Metallicity effects on the chromospheric activity-age relation for late-type dwarfs
We show that there is a relationship between the age excess, defined asthe difference between the stellar isochrone and chromospheric ages, andthe metallicity as measured by the index [Fe/H] for late-type dwarfs.The chromospheric age tends to be lower than the isochrone age formetal-poor stars, and the opposite occurs for metal-rich objects. Wesuggest that this could be an effect of neglecting the metallicitydependence of the calibrated chromospheric emission-age relation. Wepropose a correction to account for this dependence. We also investigatethe metallicity distributions of these stars, and show that there aredistinct trends according to the chromospheric activity level. Inactivestars have a metallicity distribution which resembles the metallicitydistribution of solar neighbourhood stars, while active stars appear tobe concentrated in an activity strip on the logR'_HKx[Fe/H] diagram. Weprovide some explanations for these trends, and show that thechromospheric emission-age relation probably has different slopes on thetwo sides of the Vaughan-Preston gap.

A Survey of Ca II H and K Chromospheric Emission in Southern Solar-Type Stars
More than 800 southern stars within 50 pc have been observed forchromospheric emission in the cores of the Ca II H and K lines. Most ofthe sample targets were chosen to be G dwarfs on the basis of colors andspectral types. The bimodal distribution in stellar activity first notedin a sample of northern stars by Vaughan and Preston in 1980 isconfirmed, and the percentage of active stars, about 30%, is remarkablyconsistent between the northern and southern surveys. This is especiallycompelling given that we have used an entirely different instrumentalsetup and stellar sample than used in the previous study. Comparisons tothe Sun, a relatively inactive star, show that most nearby solar-typestars have a similar activity level, and presumably a similar age. Weidentify two additional subsamples of stars -- a very active group, anda very inactive group. The very active group may be made up of youngstars near the Sun, accounting for only a few percent of the sample, andappears to be less than ~0.1 Gyr old. Included in this high-activitytail of the distribution, however, is a subset of very close binaries ofthe RS CVn or W UMa types. The remaining members of this population maybe undetected close binaries or very young single stars. The veryinactive group of stars, contributting ~5%--10% to the total sample, maybe those caught in a Maunder Minimum type phase. If the observations ofthe survey stars are considered to be a sequence of snapshots of the Sunduring its life, we might expect that the Sun will spend about 10% ofthe remainder of its main sequence life in a Maunder Minimum phase.

Stroemgren photometry of F- and G-type stars brighter than V = 9.6. I. UVBY photometry
Within the framework of a large photometric observing program, designedto investigate the Galaxy's structure and evolution, Hβ photometryis being made for about 9000 stars. As a by-product, supplementary uvbyphotometry has been made. The results are presented in a cataloguecontaining 6924 uvby observations of 6190 stars, all south ofδ=+38deg. The overall internal rms errors of one observation(transformed to the standard system) of a program star in the interval6.5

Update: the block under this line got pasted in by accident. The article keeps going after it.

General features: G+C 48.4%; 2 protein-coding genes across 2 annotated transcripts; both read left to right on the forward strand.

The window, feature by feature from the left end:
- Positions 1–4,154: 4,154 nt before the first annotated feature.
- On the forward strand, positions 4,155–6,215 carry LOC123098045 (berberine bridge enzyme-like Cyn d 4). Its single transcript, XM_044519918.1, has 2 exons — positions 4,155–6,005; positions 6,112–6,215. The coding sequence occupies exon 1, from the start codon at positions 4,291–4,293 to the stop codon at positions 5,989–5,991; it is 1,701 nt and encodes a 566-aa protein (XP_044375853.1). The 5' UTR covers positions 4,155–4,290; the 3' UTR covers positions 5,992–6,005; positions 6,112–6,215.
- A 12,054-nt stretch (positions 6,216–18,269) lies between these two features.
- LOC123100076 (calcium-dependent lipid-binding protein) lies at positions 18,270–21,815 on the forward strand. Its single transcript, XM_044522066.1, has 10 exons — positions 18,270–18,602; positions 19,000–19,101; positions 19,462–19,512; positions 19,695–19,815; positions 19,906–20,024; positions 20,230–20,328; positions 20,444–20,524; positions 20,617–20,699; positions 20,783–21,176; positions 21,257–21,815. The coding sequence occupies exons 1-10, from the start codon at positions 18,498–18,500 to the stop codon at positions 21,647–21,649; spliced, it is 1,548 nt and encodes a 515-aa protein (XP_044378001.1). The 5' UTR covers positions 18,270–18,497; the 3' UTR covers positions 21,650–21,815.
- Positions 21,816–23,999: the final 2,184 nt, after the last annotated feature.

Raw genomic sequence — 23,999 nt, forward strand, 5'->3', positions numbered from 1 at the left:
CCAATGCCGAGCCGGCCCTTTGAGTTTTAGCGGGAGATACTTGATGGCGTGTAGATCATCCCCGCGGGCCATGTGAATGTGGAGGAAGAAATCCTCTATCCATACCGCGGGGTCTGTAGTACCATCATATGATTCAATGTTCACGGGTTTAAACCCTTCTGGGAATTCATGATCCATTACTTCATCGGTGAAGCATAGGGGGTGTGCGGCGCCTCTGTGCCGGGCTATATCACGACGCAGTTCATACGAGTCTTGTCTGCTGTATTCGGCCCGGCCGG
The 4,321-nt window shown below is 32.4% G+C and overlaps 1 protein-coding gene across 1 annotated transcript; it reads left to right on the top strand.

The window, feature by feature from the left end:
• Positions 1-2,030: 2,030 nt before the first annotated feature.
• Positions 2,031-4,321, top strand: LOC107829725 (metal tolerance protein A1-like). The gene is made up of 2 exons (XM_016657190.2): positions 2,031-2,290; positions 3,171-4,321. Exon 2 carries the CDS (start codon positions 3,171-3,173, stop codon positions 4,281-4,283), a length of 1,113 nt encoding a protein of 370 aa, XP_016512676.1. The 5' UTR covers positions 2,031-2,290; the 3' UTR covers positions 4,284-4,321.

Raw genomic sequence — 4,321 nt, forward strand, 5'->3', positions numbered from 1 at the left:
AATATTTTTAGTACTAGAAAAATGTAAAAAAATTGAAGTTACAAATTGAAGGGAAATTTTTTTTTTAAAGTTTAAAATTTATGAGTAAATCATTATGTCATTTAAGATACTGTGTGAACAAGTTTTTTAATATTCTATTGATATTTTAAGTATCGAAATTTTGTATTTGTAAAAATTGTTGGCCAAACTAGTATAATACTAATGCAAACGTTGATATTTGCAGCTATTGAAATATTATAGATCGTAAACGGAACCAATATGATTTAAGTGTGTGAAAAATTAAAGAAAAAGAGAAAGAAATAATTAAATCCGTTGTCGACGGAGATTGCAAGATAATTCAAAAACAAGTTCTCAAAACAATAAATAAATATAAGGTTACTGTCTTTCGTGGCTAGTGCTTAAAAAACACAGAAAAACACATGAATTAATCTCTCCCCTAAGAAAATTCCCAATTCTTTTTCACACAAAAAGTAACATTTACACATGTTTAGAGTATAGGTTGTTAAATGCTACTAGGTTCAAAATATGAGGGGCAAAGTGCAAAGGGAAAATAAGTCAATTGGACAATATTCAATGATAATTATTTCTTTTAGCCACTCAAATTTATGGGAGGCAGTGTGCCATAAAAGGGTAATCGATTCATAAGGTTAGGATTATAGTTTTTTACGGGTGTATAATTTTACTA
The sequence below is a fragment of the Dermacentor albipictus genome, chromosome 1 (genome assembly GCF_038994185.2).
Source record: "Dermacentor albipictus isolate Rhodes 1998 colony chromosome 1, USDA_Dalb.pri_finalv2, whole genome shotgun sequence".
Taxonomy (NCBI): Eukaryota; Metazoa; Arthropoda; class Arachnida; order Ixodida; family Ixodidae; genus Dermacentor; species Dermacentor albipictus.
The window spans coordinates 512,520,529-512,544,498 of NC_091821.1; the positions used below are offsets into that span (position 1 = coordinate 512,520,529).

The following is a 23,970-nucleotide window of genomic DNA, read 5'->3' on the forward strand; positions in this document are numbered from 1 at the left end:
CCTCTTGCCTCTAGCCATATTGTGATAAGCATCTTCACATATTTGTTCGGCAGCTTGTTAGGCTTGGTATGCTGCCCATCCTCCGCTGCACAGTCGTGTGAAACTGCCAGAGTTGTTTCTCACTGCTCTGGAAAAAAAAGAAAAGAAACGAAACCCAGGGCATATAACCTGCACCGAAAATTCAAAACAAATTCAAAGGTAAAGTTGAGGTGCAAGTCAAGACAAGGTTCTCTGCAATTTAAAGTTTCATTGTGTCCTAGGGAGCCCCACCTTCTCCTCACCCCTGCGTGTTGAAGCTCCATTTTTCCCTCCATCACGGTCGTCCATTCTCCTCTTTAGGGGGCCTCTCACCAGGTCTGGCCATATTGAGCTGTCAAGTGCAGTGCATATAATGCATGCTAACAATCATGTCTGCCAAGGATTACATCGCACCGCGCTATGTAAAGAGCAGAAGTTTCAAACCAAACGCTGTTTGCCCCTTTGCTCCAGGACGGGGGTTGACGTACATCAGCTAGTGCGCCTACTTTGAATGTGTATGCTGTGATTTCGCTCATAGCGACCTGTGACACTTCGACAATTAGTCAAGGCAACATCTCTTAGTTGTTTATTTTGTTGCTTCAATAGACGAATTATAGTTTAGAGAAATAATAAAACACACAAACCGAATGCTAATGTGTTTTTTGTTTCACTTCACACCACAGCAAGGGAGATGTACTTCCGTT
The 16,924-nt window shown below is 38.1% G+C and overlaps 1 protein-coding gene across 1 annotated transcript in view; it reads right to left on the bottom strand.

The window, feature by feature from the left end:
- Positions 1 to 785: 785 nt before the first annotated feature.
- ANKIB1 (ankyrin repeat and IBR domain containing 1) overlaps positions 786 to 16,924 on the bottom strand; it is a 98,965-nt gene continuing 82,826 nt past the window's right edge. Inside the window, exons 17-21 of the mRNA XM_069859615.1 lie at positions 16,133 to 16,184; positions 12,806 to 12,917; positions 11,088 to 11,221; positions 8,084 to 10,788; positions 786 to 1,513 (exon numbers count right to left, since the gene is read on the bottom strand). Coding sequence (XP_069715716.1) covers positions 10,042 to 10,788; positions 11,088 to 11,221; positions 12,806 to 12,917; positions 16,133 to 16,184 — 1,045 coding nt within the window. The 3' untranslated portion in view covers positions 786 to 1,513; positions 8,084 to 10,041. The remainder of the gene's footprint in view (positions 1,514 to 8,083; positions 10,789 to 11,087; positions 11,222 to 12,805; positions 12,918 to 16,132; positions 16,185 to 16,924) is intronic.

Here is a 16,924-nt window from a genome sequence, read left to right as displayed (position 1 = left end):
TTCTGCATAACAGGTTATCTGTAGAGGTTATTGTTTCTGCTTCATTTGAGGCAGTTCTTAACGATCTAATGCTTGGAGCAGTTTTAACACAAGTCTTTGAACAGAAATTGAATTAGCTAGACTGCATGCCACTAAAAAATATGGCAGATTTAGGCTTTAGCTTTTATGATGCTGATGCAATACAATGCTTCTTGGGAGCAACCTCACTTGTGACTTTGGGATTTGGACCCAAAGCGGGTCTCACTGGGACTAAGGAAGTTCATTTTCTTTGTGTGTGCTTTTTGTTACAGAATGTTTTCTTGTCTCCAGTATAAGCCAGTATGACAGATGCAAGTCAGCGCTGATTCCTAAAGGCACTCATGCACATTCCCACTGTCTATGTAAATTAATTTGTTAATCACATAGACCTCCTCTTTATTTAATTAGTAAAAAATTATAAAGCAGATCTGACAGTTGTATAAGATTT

Preliminary UVBY calibrations for G and K type dwarf stars
Four-color uvby photometry for several hundred late-type dwarf stars oftypes G, K and M is discussed. Mean values of photometric indices aregiven for MK spectral types between F8/G0V and M2V. Preliminary standardrelations between the four-color indices are derived. Based onparallaxes and results from high-dispersion spectroscopic analyses,calibrations of the observed indices in terms of Mv, log Te and Fe/Hhave been derived. The means errors are 0.29 mag, 0.009 dex, and 0.17dex, respectively. The calibrations are valid for class-V stars of allpopulations between G0 and M2. If extreme population-II dwarfs areexcluded, the mean error of the abundance calibration decreases to 0.13dex. Calibrations in terms of log g have been attempted,, but the lowaccuracy of the spectroscopic g determinations does not inspireconfidence in the results. The possible contribution of a'fourth-parameter' variation to the mean errors of the calibrations isbriefly discussed. This fourth parameter could be the intrinsic heliumabundance of the stars.

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Observation and Astrometry data

Constellation:Großer Hund
Right ascension:06h25m38.48s
Apparent magnitude:8.07
Distance:32.584 parsecs
Proper motion RA:54.9
Proper motion Dec:-11
B-T magnitude:8.993
V-T magnitude:8.147

Catalogs and designations:
Proper Names   (Edit)
HD 1989HD 45364
TYCHO-2 2000TYC 7073-2172-1
USNO-A2.0USNO-A2 0525-02959932
HIPHIP 30579